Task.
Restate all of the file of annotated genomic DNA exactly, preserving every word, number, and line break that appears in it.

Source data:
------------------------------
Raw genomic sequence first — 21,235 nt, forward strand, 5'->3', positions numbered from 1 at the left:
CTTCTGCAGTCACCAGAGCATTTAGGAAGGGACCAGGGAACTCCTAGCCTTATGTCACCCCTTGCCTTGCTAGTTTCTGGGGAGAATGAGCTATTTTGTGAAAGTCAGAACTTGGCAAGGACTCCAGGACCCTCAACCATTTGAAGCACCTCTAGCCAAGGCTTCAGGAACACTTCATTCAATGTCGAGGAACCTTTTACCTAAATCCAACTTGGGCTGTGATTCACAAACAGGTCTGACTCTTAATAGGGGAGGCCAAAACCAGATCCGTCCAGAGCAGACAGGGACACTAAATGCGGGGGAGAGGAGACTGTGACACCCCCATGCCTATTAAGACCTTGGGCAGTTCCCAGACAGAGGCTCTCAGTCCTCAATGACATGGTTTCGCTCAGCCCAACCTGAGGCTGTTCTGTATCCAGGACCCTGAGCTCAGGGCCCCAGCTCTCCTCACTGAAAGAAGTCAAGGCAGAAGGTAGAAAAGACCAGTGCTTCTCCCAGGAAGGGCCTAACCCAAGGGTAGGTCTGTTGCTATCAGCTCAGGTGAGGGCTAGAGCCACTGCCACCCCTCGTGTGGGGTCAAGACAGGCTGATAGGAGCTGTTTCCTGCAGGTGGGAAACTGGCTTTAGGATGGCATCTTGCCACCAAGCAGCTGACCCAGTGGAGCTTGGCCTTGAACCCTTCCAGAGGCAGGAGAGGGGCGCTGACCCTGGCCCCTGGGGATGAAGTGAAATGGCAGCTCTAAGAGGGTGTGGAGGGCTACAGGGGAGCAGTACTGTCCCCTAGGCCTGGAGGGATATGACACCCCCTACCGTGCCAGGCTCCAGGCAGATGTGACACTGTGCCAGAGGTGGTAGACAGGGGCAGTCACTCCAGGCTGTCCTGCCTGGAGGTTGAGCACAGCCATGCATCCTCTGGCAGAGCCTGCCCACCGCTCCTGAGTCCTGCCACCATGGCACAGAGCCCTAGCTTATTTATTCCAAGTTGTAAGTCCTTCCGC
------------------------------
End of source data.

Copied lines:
Raw genomic sequence first — 21,235 nt, forward strand, 5'->3', positions numbered from 1 at the left:
CTTCTGCAGTCACCAGAGCATTTAGGAAGGGACCAGGGAACTCCTAGCCTTATGTCACCCCTTGCCTTGCTAGTTTCTGGGGAGAATGAGCTATTTTGTGAAAGTCAGAACTTGGCAAGGACTCCAGGACCCTCAACCATTTGAAGCACCTCTAGCCAAGGCTTCAGGAACACTTCATTCAATGTCGAGGAACCTTTTACCTAAATCCAACTTGGGCTGTGATTCACAAACAGGTCTGACTCTTAATAGGGGAGGCCAAAACCAGATCCGTCCAGAGCAGACAGGGACACTAAATGCGGGGGAGAGGAGACTGTGACACCCCCATGCCTATTAAGACCTTGGGCAGTTCCCAGACAGAGGCTCTCAGTCCTCAATGACATGGTTTCGCTCAGCCCAACCTGAGGCTGTTCTGTATCCAGGACCCTGAGCTCAGGGCCCCAGCTCTCCTCACTGAAAGAAGTCAAGGCAGAAGGTAGAAAAGACCAGTGCTTCTCCCAGGAAGGGCCTAACCCAAGGGTAGGTCTGTTGCTATCAGCTCAGGTGAGGGCTAGAGCCACTGCCACCCCTCGTGTGGGGTCAAGACAGGCTGATAGGAGCTGTTTCCTGCAGGTGGGAAACTGGCTTTAGGATGGCATCTTGCCACCAAGCAGCTGACCCAGTGGAGCTTGGCCTTGAACCCTTCCAGAGGCAGGAGAGGGGCGCTGACCCTGGCCCCTGGGGATGAAGTGAAATGGCAGCTCTAAGAGGGTGTGGAGGGCTACAGGGGAGCAGTACTGTCCCCTAGGCCTGGAGGGATATGACACCCCCTACCGTGCCAGGCTCCAGGCAGATGTGACACTGTGCCAGAGGTGGTAGACAGGGGCAGTCACTCCAGGCTGTCCTGCCTGGAGGTTGAGCACAGCCATGCATCCTCTGGCAGAGCCTGCCCACCGCTCCTGAGTCCTGCCACCATGGCACAGAGCCCTAGCTTATTTATTCCAAGTTGTAAGTCCTTCCGC